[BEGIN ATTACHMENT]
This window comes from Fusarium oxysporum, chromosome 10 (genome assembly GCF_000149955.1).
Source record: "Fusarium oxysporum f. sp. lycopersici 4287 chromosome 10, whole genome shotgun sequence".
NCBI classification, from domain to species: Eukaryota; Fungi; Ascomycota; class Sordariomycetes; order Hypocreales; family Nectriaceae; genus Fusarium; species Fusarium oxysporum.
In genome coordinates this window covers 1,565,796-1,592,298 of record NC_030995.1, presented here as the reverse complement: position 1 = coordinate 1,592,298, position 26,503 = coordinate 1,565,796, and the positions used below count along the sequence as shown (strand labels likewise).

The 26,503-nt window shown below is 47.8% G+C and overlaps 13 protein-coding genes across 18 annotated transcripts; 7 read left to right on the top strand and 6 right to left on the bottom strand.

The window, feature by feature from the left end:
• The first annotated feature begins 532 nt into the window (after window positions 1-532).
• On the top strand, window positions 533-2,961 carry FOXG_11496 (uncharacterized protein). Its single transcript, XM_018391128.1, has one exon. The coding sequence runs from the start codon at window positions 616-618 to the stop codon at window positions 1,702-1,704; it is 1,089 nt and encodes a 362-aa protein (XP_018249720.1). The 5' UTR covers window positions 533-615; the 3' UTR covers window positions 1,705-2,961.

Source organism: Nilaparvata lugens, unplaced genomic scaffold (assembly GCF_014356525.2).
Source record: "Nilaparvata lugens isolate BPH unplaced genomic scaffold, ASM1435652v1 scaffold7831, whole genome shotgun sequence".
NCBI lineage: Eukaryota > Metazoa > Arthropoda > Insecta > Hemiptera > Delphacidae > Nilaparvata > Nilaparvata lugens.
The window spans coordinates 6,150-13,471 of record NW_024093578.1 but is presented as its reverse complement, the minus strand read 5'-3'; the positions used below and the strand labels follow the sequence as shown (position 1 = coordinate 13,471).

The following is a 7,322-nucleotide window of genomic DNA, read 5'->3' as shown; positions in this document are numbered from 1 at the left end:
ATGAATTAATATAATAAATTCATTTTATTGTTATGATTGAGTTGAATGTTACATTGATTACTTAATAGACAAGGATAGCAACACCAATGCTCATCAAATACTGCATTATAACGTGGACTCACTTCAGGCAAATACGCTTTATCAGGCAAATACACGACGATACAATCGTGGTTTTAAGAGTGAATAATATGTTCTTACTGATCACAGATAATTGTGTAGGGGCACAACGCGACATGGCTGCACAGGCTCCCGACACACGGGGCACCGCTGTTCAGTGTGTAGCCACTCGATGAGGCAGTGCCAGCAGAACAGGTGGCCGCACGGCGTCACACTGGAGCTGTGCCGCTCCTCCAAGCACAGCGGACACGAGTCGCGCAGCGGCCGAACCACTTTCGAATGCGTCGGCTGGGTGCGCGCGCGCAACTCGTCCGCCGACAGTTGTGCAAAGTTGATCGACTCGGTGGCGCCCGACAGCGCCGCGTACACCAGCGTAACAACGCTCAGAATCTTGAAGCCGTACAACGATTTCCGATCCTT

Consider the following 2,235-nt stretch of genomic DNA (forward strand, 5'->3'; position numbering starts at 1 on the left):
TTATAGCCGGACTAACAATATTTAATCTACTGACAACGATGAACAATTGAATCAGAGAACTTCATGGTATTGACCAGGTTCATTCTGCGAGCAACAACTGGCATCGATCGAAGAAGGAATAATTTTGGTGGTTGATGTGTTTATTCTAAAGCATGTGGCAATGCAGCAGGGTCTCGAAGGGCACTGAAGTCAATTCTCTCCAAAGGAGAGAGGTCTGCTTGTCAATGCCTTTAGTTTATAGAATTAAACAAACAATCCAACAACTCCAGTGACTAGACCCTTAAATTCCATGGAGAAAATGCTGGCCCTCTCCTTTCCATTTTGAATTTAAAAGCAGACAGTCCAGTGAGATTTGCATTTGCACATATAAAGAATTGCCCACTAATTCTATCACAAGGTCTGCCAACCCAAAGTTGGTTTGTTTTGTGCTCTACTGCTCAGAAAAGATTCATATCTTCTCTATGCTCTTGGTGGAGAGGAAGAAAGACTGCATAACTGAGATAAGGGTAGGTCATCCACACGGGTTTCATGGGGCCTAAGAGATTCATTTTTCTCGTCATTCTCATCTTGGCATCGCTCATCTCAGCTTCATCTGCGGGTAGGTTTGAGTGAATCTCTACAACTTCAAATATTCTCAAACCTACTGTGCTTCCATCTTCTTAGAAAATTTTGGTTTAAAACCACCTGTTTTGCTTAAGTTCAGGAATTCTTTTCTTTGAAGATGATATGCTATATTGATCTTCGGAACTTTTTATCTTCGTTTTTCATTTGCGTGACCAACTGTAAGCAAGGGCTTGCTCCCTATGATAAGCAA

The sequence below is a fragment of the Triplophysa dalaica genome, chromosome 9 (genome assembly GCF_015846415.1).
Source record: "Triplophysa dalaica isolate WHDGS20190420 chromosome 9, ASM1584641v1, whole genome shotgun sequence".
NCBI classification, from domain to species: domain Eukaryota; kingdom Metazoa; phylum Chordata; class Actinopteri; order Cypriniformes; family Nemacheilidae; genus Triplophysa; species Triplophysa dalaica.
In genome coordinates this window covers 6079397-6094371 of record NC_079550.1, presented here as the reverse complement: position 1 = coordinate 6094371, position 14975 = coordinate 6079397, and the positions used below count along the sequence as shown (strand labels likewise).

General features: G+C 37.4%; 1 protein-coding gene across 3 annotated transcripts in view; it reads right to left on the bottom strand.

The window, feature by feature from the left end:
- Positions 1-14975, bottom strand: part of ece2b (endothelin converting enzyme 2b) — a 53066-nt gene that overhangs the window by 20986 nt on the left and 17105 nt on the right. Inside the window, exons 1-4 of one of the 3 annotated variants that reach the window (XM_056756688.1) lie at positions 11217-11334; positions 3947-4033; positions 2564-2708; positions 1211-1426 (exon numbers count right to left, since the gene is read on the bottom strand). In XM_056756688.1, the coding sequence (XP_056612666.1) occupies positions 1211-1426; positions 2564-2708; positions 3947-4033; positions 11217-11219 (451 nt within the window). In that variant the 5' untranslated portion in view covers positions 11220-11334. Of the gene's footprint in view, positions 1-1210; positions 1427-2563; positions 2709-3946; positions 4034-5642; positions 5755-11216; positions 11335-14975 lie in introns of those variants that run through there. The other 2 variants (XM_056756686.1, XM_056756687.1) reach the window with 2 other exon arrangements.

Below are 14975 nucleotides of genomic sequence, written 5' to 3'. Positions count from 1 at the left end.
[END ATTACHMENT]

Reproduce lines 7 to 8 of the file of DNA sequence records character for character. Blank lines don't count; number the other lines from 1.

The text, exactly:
• The first annotated feature begins 532 nt into the window (after window positions 1-532).
• On the top strand, window positions 533-2,961 carry FOXG_11496 (uncharacterized protein). Its single transcript, XM_018391128.1, has one exon. The coding sequence runs from the start codon at window positions 616-618 to the stop codon at window positions 1,702-1,704; it is 1,089 nt and encodes a 362-aa protein (XP_018249720.1). The 5' UTR covers window positions 533-615; the 3' UTR covers window positions 1,705-2,961.